In a study published online on January 9, 2017 in Nature Communications, a research team led by Dr. Ke Zen and Dr. Chen-Yu Zhang from Nanjing University in China reports that pyruvate kinase type M2 (PKM2) promotes tumor cell exosome release through phosphorylating synaptosome-associated protein 23 (SNAP-23). The open-access article is titled “Pyruvate Kinase Type M2 Promotes Tumour Cell Exosome Release Via Phosphorylating Synaptosome-Associated Protein 23.” As a mechanism to communicate with the microenvironment, tumor cells actively release large numbers of microvesicles (MVs), particularly exosomes. These tumor-released MVs, which are abundant in the body fluids of patients with cancer, play a critical role in promoting tumor growth and progression. The mechanism underlying the active exocytosis of exosomes by tumor cells, however, remains incompletely understood. It has been reported that cellular exocytosis activity is increased during tumorigenesis, but the molecular basis to switch on the exocytosis process in tumor cells has not been identified. In the present study, the Nanjing University team showed that PKM2, an enzyme involved in the tumor cell's reliance on aerobic glycolysis (Warburg effect), plays a critical role in promoting the release of exosomes from the tumor cell. Specifically, the researchers identify SNAP-23, which controls the dock and release of secretory granules or exosome-containing multivesicular bodies (MVBs), is a substrate of PKM2 in tumor cells. During exocytosis, phosphorylated PKM2 is recruited to secretory granules or MVBs near cell membranes where it associates with SNAP-23 and phosphorylates SNAP-23 at Ser95, leading to upregulation of exocytosis in tumor cells.

Genetic Opposites Attract When Chimps Choose Mates

When it comes to hookups in the animal world, casual sex is common among chimpanzees. In our closest animal relatives both males and females mate with multiple partners. But when taking the plunge into parenthood, they're more selective than it seems. A study appearing online on January 11, 2017 in the journal Royal Society Open Science reveals that chimps are more likely to reproduce with mates whose genetic makeup differs most from their own. The open-access article is titled “Chimpanzees Breed with Genetically Dissimilar Mates.” Many animals avoid breeding with parents, siblings, and other close relatives, said first author Kara Walker, Ph.D., a postdoctoral Associate in Evolutionary Anthropology at Duke University. But chimpanzees are unusual in that even among nonrelatives and virtual strangers they can tell genetically similar mates from more distant ones. The researchers aren't sure yet exactly how the chimps make this discrimination, but it might be a best guess based on appearance, smell, or sound, said senior author Anne Pusey, Ph.D., Professor of Evolutionary Anthropology at Duke. Researchers took DNA samples from the feces of roughly 150 adult chimpanzees in Gombe National Park, Tanzania, and analyzed eight to eleven variable sites across the genome. From these, they were able to estimate the genetic similarity between every possible male-female pair. In chimpanzees, as in other animals, only some sexual encounters lead to offspring. When the researchers compared pairs that produced infants with those that didn't, they found that females conceived with sires that were less similar to them than the average male. Chimps are somehow able to distinguish degrees of genetic similarity among unfamiliar mates many steps removed from them in their family tree, the study shows.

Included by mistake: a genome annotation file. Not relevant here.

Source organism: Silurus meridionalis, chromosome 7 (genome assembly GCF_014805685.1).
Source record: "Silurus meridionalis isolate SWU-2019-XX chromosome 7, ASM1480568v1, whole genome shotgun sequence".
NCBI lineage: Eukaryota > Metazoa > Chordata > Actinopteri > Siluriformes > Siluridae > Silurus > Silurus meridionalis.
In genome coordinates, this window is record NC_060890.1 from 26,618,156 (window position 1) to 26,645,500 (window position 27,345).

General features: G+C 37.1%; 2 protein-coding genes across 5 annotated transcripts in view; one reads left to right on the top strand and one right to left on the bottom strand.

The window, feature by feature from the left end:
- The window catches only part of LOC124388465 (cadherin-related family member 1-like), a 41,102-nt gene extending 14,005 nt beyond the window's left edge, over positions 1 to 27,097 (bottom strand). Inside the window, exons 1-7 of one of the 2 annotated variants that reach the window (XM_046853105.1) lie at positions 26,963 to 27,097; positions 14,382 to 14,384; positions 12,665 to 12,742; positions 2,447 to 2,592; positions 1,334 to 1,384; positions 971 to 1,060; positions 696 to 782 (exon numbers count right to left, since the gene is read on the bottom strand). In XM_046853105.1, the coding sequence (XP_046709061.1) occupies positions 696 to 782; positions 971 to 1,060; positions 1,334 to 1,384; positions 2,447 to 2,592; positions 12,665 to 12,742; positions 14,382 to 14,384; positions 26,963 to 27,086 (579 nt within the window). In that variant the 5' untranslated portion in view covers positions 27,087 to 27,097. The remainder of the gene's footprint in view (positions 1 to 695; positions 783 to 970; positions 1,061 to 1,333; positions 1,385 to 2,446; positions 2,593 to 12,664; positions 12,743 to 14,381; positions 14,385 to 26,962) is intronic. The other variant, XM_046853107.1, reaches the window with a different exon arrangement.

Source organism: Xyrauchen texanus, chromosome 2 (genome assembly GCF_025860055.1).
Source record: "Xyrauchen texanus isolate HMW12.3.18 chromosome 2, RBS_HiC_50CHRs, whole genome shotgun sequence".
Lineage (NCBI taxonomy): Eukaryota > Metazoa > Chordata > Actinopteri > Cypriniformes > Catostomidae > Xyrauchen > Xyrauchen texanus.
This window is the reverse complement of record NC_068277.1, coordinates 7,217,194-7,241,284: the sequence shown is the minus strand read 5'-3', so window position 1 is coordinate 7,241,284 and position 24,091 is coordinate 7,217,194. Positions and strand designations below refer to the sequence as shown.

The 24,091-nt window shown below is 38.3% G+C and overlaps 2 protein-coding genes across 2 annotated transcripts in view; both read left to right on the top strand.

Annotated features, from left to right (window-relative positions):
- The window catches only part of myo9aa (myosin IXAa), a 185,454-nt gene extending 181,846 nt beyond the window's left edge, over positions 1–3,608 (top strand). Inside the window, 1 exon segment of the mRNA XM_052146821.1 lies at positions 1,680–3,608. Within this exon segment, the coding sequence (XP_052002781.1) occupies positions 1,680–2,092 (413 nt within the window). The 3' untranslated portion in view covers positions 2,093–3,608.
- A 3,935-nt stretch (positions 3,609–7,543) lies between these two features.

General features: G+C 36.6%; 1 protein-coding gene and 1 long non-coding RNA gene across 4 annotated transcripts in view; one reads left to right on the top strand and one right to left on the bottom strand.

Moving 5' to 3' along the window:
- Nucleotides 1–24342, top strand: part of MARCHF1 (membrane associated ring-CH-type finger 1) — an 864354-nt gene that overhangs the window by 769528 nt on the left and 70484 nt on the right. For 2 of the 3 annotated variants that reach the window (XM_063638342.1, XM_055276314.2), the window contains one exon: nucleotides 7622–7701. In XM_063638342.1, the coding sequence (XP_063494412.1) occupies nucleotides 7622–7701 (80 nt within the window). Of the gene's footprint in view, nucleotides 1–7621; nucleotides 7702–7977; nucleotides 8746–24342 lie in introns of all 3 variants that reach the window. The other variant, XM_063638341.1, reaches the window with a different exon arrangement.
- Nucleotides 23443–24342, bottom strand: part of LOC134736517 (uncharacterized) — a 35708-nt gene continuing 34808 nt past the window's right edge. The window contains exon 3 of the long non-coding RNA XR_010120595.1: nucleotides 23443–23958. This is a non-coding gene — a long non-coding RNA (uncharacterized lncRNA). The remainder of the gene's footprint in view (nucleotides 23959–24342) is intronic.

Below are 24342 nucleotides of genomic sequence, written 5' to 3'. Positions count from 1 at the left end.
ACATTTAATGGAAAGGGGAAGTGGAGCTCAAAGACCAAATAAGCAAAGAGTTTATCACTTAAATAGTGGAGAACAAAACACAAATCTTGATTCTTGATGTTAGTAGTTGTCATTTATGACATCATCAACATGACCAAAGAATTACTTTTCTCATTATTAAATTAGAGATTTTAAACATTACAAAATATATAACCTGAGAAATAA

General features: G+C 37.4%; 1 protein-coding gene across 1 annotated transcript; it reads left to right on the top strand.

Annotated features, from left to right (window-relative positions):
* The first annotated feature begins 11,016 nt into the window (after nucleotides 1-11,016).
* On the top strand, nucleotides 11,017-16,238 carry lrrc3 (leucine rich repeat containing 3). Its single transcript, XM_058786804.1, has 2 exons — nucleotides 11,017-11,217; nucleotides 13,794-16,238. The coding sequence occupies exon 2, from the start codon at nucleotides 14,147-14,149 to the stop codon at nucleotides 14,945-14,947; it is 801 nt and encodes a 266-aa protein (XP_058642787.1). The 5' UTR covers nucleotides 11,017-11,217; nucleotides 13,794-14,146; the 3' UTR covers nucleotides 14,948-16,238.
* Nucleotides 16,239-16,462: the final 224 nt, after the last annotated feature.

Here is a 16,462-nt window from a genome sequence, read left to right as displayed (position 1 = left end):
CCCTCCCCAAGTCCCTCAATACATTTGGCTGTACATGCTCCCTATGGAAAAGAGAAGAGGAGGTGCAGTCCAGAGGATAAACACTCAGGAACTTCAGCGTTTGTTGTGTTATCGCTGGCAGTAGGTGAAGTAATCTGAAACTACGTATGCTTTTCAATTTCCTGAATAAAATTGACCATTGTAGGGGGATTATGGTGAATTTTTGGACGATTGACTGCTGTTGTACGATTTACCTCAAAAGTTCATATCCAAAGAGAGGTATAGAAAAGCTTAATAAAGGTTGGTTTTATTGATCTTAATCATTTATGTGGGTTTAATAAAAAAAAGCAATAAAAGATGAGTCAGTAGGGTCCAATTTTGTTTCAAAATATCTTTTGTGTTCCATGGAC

Ubiquitin Ligase Smurf1 Functions in Selective Autophagy of Mycobacterium tuberculosis & Anti-TB Host Defense

University of Texas (UT) Southwestern Medical Center researchers have identified a protein that is central to the immune system’s ability to recognize and destroy the bacterium responsible for the global tuberculosis (TB) epidemic. The new finding, reported in the January 11, 2017 issue of Cell Host & Microbe, could someday lead to the development of immunity-based therapies to treat tuberculosis – which typically takes months to eradicate and has become increasingly resistant to antibiotics – by strengthening this immune pathway, said Dr. Michael Shiloh, Assistant Professor of Internal Medicine and Microbiology. The article is titled “The Ubiquitin Ligase Smurf1 Functions in Selective Autophagy of Mycobacterium tuberculosis and Anti-Tuberculous Host Defense.” According to the World Health Organization, TB is a top infectious disease killer worldwide and is estimated to have infected 9.5 million people and caused 1.5 million deaths in 2014. That year, tuberculosis surpassed HIV as the world’s most lethal infection. “The protein Smurf1 functions in specialized white blood cells called macrophages in both mice and humans, thereby suggesting a conserved evolutionary pathway,” said Dr. Shiloh, co-senior author of the study along with Dr. Beth Levine, Director of the University’s Center for Autophagy Research. In 2011, UT Southwestern researchers in Dr. Levine’s laboratory identified the protein Smurf1 as important for the elimination of viruses and damaged mitochondria from cells via a cellular housekeeping process called autophagy. Dr. Levine is also a Professor of Internal Medicine and Microbiology; a Howard Hughes Medical Institute Investigator; and holder of the Charles Cameron Sprague Distinguished Chair in Biomedical Science.